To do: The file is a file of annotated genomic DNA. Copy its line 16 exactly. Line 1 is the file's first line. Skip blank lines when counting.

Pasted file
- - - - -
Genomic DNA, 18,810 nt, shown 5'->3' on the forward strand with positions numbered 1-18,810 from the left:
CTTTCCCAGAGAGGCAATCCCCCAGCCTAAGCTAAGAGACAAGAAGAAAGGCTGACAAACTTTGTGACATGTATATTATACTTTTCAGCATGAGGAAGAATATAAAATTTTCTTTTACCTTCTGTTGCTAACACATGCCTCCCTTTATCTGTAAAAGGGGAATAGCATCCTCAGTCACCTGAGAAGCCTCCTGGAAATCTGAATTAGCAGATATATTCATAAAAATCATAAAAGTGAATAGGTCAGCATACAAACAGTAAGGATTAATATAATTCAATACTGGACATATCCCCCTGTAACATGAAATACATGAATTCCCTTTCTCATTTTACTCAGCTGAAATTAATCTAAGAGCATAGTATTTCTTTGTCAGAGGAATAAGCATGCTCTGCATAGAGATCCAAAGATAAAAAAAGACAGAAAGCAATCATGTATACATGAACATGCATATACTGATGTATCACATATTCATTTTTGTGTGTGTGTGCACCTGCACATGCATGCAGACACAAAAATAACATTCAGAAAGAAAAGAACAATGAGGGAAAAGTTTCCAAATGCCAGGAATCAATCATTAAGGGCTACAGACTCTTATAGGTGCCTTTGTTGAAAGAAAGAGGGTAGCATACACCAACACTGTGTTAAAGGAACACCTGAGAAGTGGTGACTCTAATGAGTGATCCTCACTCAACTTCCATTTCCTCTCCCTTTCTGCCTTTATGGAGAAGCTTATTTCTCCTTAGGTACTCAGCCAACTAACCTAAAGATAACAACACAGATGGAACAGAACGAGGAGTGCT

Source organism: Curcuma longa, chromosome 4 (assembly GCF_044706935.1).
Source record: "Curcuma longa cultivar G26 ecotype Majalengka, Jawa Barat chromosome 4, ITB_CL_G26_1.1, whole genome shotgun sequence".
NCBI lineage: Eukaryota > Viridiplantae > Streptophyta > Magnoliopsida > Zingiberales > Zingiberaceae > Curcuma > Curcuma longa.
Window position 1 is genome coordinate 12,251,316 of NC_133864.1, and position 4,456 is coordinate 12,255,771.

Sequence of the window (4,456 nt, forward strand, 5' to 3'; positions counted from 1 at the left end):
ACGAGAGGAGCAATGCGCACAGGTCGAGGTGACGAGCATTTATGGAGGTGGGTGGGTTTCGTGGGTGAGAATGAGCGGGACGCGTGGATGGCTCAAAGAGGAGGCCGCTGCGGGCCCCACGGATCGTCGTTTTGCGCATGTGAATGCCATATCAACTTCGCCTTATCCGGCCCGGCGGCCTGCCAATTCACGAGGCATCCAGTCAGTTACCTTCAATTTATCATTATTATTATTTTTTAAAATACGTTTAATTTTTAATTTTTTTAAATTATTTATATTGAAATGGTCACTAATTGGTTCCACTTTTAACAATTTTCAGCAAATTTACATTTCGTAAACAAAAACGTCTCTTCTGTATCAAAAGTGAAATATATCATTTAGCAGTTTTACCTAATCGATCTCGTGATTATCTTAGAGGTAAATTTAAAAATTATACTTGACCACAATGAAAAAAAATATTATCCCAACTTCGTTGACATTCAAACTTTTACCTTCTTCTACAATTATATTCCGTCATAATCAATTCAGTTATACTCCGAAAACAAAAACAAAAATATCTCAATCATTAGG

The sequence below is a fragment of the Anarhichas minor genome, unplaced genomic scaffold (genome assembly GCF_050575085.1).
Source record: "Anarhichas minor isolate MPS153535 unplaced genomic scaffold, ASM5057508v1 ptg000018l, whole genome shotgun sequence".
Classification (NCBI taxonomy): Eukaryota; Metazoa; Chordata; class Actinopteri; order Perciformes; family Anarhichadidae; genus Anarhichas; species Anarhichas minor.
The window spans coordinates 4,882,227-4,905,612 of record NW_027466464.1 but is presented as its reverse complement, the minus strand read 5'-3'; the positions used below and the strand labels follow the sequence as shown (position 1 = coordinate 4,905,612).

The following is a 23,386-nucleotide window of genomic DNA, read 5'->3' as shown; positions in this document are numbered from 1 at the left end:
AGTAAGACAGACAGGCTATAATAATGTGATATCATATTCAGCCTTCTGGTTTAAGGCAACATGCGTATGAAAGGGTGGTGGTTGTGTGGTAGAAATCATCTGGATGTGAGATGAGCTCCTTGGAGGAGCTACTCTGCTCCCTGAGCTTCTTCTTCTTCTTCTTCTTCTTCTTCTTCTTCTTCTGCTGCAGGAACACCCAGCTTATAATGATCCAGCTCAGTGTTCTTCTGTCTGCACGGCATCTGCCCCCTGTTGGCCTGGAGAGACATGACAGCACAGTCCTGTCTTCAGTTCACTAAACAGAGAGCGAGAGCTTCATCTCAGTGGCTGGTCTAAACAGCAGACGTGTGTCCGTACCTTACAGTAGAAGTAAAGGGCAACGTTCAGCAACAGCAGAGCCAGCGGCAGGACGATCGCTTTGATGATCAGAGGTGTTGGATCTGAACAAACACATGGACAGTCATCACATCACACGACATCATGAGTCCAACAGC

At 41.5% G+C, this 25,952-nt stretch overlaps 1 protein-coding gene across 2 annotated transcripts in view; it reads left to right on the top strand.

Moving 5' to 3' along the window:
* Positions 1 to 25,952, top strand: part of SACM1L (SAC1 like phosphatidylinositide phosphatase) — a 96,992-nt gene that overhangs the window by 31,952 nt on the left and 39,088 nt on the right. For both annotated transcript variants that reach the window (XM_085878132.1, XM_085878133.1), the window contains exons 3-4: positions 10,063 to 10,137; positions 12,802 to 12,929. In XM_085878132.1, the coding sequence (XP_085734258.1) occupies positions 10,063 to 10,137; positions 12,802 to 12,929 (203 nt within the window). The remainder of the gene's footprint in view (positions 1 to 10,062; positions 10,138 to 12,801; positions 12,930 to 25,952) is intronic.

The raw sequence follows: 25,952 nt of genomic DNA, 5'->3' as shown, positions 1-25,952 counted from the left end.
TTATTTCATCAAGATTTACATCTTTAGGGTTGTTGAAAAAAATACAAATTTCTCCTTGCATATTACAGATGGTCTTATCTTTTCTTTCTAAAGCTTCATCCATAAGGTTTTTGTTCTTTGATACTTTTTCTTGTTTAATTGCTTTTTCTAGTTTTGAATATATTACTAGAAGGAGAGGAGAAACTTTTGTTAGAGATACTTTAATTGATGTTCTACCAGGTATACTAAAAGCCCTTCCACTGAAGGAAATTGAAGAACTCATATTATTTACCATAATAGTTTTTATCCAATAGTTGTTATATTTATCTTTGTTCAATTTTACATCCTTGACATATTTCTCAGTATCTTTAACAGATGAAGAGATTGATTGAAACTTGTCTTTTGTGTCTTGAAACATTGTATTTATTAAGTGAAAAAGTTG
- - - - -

Moving 5' to 3' along the window: